fied long ago and has surfaced again
in the ongoing debate about the accountable Internet (for example, see
Clark and Landau2).
The list of security threats in VoIP
and IM systems is naturally quite
long. Of course, research and standardization has also been ongoing,
and various countermeasures have
been developed and are waiting to
be deployed. Some specific protocols
also had to be developed to support
emergency services, such as the Lo-cation-to-Service Translation (LoST)
protocol that is used for routing emergency calls to the appropriate Public
Safety Answering Points (PSAPs).
These components introduce additional attack vectors.
The work on the next-generation emergency services infrastructure is progressing with NENA and EENA leading
the work in North America and Europe,
respectively. With the baseline technical standards coming from the IETF,
security threats have been investigated
and documented, and technical countermeasures have also been developed.
While many of these problems are being observed in today’s emergency services system, it is likely the transition
to an all-IP-based emergency services
infrastructure will invite far more attacks. There are various barriers for
dealing with these problems, namely:
˲ ˲ As long as attacks are still low
(and the amount of IP-based emergency services is still low due to either
the lack of regulation or unclear regulatory situation worldwide) there is
no incentive to resolve the problem;
˲ ˲Many Internet players seem to
lack economic incentives to deploy
infrastructure for a high level of assurances—an area that aims to be addressed by NSTIC but with uncertain
success outcome at this point in time;
˲ ˲ A lack of harmonization at the legal level. The Internet architectural
model is not well enough understood
by the regulatory community. The
temptation to follow well-established
patterns and to talk to their existing
clientele is often too big; unfortunately that work style is not a match
for today’s ecosystem.
The last item is a particular area
where further work is needed to bridge
the gap between the policy and the
technical community. Organizations
developing technical standards are typ-
ically not ideally positioned to convey
messages to policymakers on how re-
sponsibilities for the deployment have
to be shared among the different stake-
holders in the ecosystem and what non-
technical considerations need to be ad-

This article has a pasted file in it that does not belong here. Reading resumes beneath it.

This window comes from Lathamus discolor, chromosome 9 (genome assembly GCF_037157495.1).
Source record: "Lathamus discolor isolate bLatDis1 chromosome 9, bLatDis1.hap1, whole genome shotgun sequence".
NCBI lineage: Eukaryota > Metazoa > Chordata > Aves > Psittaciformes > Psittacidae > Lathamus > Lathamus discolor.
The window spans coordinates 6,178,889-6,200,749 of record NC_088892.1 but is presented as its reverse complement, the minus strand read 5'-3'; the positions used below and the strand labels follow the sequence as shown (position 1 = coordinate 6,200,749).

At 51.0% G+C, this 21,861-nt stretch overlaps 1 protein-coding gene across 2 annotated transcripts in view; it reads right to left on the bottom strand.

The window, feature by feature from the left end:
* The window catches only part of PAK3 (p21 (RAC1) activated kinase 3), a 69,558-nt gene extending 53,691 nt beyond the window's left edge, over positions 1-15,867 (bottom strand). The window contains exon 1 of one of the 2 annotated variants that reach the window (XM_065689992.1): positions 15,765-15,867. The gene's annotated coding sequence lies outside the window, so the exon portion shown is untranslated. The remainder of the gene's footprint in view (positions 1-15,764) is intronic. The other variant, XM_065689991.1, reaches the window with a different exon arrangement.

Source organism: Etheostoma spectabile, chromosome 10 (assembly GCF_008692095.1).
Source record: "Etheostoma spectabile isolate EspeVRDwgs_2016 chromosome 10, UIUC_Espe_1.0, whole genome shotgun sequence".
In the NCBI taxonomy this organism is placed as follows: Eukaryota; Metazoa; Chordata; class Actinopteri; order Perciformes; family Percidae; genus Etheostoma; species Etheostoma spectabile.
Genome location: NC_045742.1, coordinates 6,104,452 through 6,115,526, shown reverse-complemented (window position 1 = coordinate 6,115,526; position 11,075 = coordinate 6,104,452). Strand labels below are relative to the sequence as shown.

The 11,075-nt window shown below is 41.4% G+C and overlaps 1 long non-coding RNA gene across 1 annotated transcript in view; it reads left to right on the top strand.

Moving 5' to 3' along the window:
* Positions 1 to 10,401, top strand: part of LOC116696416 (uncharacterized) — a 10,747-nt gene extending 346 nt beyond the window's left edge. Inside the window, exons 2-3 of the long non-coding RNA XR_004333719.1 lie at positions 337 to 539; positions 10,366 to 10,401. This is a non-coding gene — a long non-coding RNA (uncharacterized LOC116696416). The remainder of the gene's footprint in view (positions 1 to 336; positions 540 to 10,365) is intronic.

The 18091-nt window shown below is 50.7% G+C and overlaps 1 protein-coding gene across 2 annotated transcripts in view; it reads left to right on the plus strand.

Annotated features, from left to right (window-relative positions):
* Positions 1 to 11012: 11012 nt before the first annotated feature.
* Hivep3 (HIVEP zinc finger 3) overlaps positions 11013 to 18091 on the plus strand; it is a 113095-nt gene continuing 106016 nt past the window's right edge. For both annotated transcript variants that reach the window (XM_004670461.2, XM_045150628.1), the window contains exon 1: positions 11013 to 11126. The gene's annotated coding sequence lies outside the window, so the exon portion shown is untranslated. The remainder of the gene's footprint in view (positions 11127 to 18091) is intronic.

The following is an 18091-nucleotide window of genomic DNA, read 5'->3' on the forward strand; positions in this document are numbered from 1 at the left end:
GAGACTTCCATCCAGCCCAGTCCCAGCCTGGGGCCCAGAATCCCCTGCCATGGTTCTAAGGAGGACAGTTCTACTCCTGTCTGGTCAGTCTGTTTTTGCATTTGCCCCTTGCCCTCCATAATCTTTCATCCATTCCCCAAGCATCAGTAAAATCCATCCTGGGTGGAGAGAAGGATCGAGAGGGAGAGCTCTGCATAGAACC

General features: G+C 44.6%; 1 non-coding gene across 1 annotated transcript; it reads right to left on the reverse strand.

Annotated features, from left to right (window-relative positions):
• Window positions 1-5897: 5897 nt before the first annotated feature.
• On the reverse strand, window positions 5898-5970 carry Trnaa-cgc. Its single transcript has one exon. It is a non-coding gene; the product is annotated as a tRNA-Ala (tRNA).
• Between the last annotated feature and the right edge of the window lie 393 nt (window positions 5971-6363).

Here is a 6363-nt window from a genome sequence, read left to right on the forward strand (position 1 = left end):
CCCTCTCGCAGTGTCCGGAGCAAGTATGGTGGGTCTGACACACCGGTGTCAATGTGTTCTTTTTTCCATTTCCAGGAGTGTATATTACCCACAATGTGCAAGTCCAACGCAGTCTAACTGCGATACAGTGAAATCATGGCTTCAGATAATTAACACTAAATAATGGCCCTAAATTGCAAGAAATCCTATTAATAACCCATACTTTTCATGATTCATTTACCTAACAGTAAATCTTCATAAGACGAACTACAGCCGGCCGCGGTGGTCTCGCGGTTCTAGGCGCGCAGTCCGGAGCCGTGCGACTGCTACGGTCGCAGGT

dressed. Due to their broader mandate,
which includes training, certification,
lobbying, and operational guidance,
emergency services communities such
as NENA and EENA are in an ideal posi-
tion to close this gap.
1. barnes, r., Cooper, a., and tschofenig, h. technical
considerations for next-generation 911—Comments
in the matter of framework for next generation 911
deployment, Ps docket no. 10-255; http://fjallfoss.fcc.
2. Clark, d., and landau, s. untangling attribution. In
Proceedings of a Workshop on Deterring CyberAttacks:
Informing Strategies and Developing Options for U.S.
3. eena. False emergency calls eena operations
files/2011_03_ 15_ 3. 1. 2.fc_v1.0.pdf.
4. FbI. don’t make the call—the new phenomenon
of ‘swatting,’ Feb. 2008; http://www.fbi.gov/news/
5. Federal Communications Commission. Framework for
next generation 911 deployment, Ps docket no. 10-255,
december 21, 2010; http://www.fcc.gov/daily_releases/
6. nena. nena executive board approves end-state vision
for next generation 9-1-1; http://www.nena.org/stories/
7. nICC. VoIP—location for emergency Calls
(architecture), nICC nd 1638 Issue 1. 1. 2, march
8. nIst. draFt electronic authentication guideline;
special Publication 800-63, June 2011; http://csrc.nist.
9. nIst. national strategy for trust Identities in
Cyberspace (nstIC); http://www.nist.gov/nstic/.
10. rosen, b. and Polk, J. best current practice for
communications services in support of emergency
calling; draft-ietf-ecrit-phonebcp- 17 (work in
progress), march 2011.
11. rosen, b. et al. Framework for emergency calling
using Internet multimedia; draft-ietf-ecrit-framework- 12 (work in progress).
12. taylor, t. et al. security threats and requirements
for emergency call marking and mapping. rFC 5069,
13. tschofenig, h., schulzrinne, h., and aboba, b.
trustworthy location information, draft-ietf-ecrit-
trustworthy-location-02 (work in progress), may 2011.
hannes Tschofenig ( firstname.lastname@example.org) is
employed by nokia siemens networks in Finland and
spends most of his time in the Internet engineering
task Force (IetF) with the design of Internet protocols.
he is a member of the Internet architecture board and
co-chairs the IetF web authorization Protocol (oauth)
working group. For many years he was co-chair of the
IetF emergency Context resolution with Internet
technologies (ecrit) working group.
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